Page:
Lamborghini have a new car launching this year, and as is tradition this new Lamborghini will be named after a famous bull. Huracan was a Spanish fighting bull, known for its courage that fought in 1879. I wasn’t around in 1879 though, and neither were you, so sadly whenever I read the name of this new Lamborghini all I can hear is the theme tune of mid 1990s cartoon The Hurricanes. Altogether… “With the Huracan the champion spirit is here to stay…”
Thankfully this isn’t Lamborghini’s attempt to crash the niche market of global soccer-based cartoons, but the Huracan still has the pressure of filling some pretty sizable shoes. This after all is the car that is slated to replace the Gallardo, Lamborghini’s most produced car and top-seller. No pressure lads.
No doubt then that the people at Lamborghini breathed a huge sigh of relief at this year’s Geneva Motor Show when the car was first unveiled to the public and the initial reaction proved to be wholly positive. The car looks good, and also has a lot of promise and potential from the power and technology it conceals within.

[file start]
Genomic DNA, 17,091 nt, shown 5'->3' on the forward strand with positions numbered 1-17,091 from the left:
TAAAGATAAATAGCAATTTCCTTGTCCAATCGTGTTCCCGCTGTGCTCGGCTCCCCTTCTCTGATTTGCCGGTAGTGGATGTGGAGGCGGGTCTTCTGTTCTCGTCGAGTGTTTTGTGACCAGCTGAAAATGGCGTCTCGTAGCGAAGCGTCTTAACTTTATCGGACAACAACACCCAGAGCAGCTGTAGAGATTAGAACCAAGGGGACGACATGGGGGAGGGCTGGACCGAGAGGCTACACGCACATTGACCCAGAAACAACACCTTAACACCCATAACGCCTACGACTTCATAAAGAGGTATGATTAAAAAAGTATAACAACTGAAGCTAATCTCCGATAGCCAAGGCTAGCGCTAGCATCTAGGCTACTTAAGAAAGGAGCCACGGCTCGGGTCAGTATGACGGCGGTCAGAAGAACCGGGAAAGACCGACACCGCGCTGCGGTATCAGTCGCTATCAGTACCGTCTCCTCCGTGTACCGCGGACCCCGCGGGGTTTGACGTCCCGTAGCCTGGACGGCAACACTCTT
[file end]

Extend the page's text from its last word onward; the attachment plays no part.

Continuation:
The Lamborghini Huracan LP610-4 to give it its full name is a 5.2 litre direct-injected ten-cylinder V10 powered beast of a sports car in which the power is distributed to all four wheels (hence the 4 in the name). The engine is not only more powerful than the Gallardo, it is also greener with Lamborghini claiming to deliver a fuel economy of 22.6mpg and 290g/km CO2 emissions. With a remarkable 413 pound-feet of torque it is capable of reaching 62 miles per hour in just 3.2 seconds and powering on to 124mph quicker than Linford Christie won Gold at the Barcelona Olympics. It is seriously quick.
But away from power and pace, and a catchy theme tune that’s still stuck in your head from the opening paragraph, what else does the Huracan offer? The interior is, as you would imagine, sharp and stylish made from Nappa leather and Alcantara (don’t worry, I had to Google that too, it’s a sort of artificial suede). Keeping up the modern feel is a 12.3 inch colour TFT instrument panel which is where you’ll find an inbuilt SatNav and ‘infotainment’ display alongside the useful stuff like the speedometer and fuel gauge.
So it has a lot going for it, but then you would hope so too at a price of £170,000. Given that hefty sum, your best bet may be to take out one day car insurance and take it for a test drive if you want to get behind the wheel of the Huracan. A great car, but a dream car which unfortunately has the same likelihood of being on our driveway as a successful soccer team playing out of a hollowed out volcano.
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